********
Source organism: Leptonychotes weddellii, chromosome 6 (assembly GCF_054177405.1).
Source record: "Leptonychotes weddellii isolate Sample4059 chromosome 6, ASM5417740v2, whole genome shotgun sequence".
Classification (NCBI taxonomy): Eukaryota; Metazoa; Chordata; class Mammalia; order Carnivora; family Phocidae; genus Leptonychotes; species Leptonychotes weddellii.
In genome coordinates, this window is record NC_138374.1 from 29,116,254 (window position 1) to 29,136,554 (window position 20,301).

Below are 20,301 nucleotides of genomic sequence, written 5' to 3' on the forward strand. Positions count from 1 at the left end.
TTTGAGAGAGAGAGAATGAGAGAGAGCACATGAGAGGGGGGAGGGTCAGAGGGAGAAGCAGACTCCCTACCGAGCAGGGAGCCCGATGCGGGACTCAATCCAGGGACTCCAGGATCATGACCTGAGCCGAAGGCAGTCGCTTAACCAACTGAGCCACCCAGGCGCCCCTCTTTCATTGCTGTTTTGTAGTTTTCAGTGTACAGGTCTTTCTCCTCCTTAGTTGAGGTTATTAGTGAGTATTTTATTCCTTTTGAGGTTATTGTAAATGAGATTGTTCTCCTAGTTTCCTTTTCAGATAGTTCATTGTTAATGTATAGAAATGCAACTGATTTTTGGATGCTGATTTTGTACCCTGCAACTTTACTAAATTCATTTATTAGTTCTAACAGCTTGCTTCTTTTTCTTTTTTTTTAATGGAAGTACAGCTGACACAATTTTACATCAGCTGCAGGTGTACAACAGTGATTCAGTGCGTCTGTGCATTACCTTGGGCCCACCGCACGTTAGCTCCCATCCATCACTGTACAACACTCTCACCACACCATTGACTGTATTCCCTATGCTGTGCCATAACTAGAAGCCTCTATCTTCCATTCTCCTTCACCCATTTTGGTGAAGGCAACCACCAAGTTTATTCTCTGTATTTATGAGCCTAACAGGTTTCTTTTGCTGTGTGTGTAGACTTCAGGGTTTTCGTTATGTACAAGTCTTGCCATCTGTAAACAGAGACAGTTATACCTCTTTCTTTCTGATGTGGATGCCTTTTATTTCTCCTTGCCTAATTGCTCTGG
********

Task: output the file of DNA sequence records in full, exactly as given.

Source organism: Leptonychotes weddellii, chromosome 6 (assembly GCF_054177405.1).
Source record: "Leptonychotes weddellii isolate Sample4059 chromosome 6, ASM5417740v2, whole genome shotgun sequence".
Classification (NCBI taxonomy): Eukaryota; Metazoa; Chordata; class Mammalia; order Carnivora; family Phocidae; genus Leptonychotes; species Leptonychotes weddellii.
In genome coordinates, this window is record NC_138374.1 from 29,116,254 (window position 1) to 29,136,554 (window position 20,301).

Below are 20,301 nucleotides of genomic sequence, written 5' to 3' on the forward strand. Positions count from 1 at the left end.
TTTGAGAGAGAGAGAATGAGAGAGAGCACATGAGAGGGGGGAGGGTCAGAGGGAGAAGCAGACTCCCTACCGAGCAGGGAGCCCGATGCGGGACTCAATCCAGGGACTCCAGGATCATGACCTGAGCCGAAGGCAGTCGCTTAACCAACTGAGCCACCCAGGCGCCCCTCTTTCATTGCTGTTTTGTAGTTTTCAGTGTACAGGTCTTTCTCCTCCTTAGTTGAGGTTATTAGTGAGTATTTTATTCCTTTTGAGGTTATTGTAAATGAGATTGTTCTCCTAGTTTCCTTTTCAGATAGTTCATTGTTAATGTATAGAAATGCAACTGATTTTTGGATGCTGATTTTGTACCCTGCAACTTTACTAAATTCATTTATTAGTTCTAACAGCTTGCTTCTTTTTCTTTTTTTTTAATGGAAGTACAGCTGACACAATTTTACATCAGCTGCAGGTGTACAACAGTGATTCAGTGCGTCTGTGCATTACCTTGGGCCCACCGCACGTTAGCTCCCATCCATCACTGTACAACACTCTCACCACACCATTGACTGTATTCCCTATGCTGTGCCATAACTAGAAGCCTCTATCTTCCATTCTCCTTCACCCATTTTGGTGAAGGCAACCACCAAGTTTATTCTCTGTATTTATGAGCCTAACAGGTTTCTTTTGCTGTGTGTGTAGACTTCAGGGTTTTCGTTATGTACAAGTCTTGCCATCTGTAAACAGAGACAGTTATACCTCTTTCTTTCTGATGTGGATGCCTTTTATTTCTCCTTGCCTAATTGCTCTGG